by Terry Odell
I’ve been going through my manuscript, getting it ready to send to my editor. I’ve run checks on overused words and phrases using a program called SmartEdit—which, as always, finds a new one every time. This time it was “about.” But there’s another word I check for.
My high school Latin teacher used to share his opinions on unnecessary words and redundancies. Saying “From its earliest beginnings to it final completion” pushed his buttons. He complained that the word “up” was overused, and often unnecessary. Why say ‘face up to a situation’? To which class clown Leon replied, “So what’s the guy robbing a bank supposed to do? Walk up to the teller and say “This is a stick?”
Leon’s wit notwithstanding, up is a word I run checks on, because it seems to slip off the fingertips without conscious thought—over 300 times in this manuscript—and often can be dispensed with. Here’s an essay we used to use when we were training tutors for the Adult Literacy League in Orlando. I thought I’d share it today.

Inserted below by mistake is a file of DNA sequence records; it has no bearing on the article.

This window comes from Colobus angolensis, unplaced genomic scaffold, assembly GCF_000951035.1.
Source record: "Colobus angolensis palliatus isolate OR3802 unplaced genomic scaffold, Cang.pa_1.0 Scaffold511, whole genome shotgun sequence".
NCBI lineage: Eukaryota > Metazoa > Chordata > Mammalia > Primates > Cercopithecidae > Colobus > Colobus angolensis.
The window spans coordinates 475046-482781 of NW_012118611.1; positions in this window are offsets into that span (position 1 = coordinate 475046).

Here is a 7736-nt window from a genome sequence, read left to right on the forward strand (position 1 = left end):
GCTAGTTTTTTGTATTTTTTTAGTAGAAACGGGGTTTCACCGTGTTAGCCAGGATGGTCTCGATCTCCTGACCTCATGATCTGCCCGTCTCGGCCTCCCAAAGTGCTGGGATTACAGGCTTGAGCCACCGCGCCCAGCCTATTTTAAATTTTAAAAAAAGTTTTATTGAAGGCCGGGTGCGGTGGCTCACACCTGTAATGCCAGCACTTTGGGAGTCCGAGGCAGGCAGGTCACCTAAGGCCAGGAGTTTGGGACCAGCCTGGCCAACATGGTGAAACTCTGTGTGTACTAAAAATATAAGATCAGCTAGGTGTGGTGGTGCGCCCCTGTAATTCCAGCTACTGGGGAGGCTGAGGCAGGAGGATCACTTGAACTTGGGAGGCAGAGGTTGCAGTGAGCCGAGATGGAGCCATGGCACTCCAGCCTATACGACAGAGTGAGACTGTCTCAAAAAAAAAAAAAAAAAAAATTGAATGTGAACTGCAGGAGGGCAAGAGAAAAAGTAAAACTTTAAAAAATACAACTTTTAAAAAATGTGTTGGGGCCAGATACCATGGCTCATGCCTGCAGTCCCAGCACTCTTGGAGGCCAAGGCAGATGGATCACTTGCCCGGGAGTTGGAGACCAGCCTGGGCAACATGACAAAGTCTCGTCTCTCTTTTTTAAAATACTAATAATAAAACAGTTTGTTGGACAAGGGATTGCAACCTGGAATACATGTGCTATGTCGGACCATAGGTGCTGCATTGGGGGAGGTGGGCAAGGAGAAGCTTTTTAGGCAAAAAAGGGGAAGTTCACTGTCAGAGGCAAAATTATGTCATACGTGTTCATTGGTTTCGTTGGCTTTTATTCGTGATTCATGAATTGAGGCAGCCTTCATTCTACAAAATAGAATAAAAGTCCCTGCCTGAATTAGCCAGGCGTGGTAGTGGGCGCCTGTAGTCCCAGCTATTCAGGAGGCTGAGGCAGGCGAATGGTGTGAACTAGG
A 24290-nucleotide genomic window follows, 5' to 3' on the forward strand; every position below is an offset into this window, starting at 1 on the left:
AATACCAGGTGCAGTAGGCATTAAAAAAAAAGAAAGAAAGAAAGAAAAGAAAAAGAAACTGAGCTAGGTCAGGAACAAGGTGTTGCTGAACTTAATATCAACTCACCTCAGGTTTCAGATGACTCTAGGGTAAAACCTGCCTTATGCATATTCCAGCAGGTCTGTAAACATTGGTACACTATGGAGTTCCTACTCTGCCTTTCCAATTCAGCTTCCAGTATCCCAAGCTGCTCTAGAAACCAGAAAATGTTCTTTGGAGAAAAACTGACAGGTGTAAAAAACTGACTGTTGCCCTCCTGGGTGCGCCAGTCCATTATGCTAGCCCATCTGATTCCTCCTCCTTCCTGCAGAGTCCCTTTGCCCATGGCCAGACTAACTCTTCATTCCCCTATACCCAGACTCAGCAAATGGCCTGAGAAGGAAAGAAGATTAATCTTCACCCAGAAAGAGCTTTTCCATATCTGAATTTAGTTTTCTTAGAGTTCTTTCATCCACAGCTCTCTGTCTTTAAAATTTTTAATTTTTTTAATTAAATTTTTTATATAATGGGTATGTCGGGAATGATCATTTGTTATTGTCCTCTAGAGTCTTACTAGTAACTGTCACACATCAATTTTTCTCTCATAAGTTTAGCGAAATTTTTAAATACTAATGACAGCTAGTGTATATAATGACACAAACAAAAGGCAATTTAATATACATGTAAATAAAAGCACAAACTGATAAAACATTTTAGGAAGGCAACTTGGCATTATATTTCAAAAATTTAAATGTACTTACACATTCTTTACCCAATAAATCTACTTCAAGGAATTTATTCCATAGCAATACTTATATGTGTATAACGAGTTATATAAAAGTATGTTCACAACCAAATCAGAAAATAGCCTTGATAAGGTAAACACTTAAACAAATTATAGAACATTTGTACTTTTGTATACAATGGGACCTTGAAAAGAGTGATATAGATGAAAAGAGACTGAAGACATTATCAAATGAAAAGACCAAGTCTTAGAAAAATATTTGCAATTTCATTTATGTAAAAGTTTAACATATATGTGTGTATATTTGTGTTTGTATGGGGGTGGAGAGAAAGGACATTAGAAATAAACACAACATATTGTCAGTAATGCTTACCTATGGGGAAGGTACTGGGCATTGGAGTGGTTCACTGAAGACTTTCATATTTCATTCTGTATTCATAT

What’s Up With Up?
“We’ve got a two-letter word we use constantly that may have more meanings than any other. The word is up.
“It is easy to understand up, meaning toward the sky or toward the top of a list. But when we waken, why do we wake up? At a meeting, why does a topic come up? And why are participants said to speak up? Why are officers up for election? And why is it up to the secretary to write up a report?
“The little word is really not needed, but we use it anyway. We brighten up a room, light up a cigar, polish up the silver, lock up the house and fix up the old car.
“At other times, it has special meanings. People stir up trouble, line up for tickets, work up an appetite, think up excuses and get tied up in traffic.
“To be dressed is one thing, but to be dressed up is special. It may be confusing, but a drain must be opened up because it is stopped up.
“We open up a store in the morning, and close it up in the evening. We seem to be all mixed up about up.
“In order to be up on the proper use of up, look up the word in the dictionary. In one desk-sized dictionary, up takes up half a column; and the listed definitions add up to about 40.
“If you are up to it, you might try building up a list of the many ways in which up is used. It may take up a lot of your time, but if you don’t give up, you may wind up with a thousand.”
Frank S. Endicott
Do you have any crutch words that appear on the page all too frequently?